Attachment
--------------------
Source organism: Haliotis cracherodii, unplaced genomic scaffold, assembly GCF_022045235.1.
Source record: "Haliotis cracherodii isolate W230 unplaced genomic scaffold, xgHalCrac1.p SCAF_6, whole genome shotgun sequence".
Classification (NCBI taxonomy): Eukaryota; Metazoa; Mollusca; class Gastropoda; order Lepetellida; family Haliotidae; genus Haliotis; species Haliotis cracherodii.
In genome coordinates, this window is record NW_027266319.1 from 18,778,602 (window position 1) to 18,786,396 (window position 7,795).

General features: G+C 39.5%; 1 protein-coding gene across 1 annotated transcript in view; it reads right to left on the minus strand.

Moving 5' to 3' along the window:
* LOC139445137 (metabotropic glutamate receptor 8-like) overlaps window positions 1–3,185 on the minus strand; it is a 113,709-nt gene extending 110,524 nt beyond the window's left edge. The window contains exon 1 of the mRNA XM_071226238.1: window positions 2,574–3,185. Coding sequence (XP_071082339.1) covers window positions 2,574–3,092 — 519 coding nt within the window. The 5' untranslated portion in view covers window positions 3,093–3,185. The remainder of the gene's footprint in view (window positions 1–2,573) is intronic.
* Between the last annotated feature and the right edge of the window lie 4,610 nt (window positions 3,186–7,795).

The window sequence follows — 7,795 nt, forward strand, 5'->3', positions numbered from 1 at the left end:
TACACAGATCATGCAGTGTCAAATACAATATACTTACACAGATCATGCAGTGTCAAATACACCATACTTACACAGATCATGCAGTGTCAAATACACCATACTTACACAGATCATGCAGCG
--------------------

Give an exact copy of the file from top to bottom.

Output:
Source organism: Haliotis cracherodii, unplaced genomic scaffold, assembly GCF_022045235.1.
Source record: "Haliotis cracherodii isolate W230 unplaced genomic scaffold, xgHalCrac1.p SCAF_6, whole genome shotgun sequence".
Classification (NCBI taxonomy): Eukaryota; Metazoa; Mollusca; class Gastropoda; order Lepetellida; family Haliotidae; genus Haliotis; species Haliotis cracherodii.
In genome coordinates, this window is record NW_027266319.1 from 18,778,602 (window position 1) to 18,786,396 (window position 7,795).

General features: G+C 39.5%; 1 protein-coding gene across 1 annotated transcript in view; it reads right to left on the minus strand.

Moving 5' to 3' along the window:
* LOC139445137 (metabotropic glutamate receptor 8-like) overlaps window positions 1–3,185 on the minus strand; it is a 113,709-nt gene extending 110,524 nt beyond the window's left edge. The window contains exon 1 of the mRNA XM_071226238.1: window positions 2,574–3,185. Coding sequence (XP_071082339.1) covers window positions 2,574–3,092 — 519 coding nt within the window. The 5' untranslated portion in view covers window positions 3,093–3,185. The remainder of the gene's footprint in view (window positions 1–2,573) is intronic.
* Between the last annotated feature and the right edge of the window lie 4,610 nt (window positions 3,186–7,795).

The window sequence follows — 7,795 nt, forward strand, 5'->3', positions numbered from 1 at the left end:
TACACAGATCATGCAGTGTCAAATACAATATACTTACACAGATCATGCAGTGTCAAATACACCATACTTACACAGATCATGCAGTGTCAAATACACCATACTTACACAGATCATGCAGCG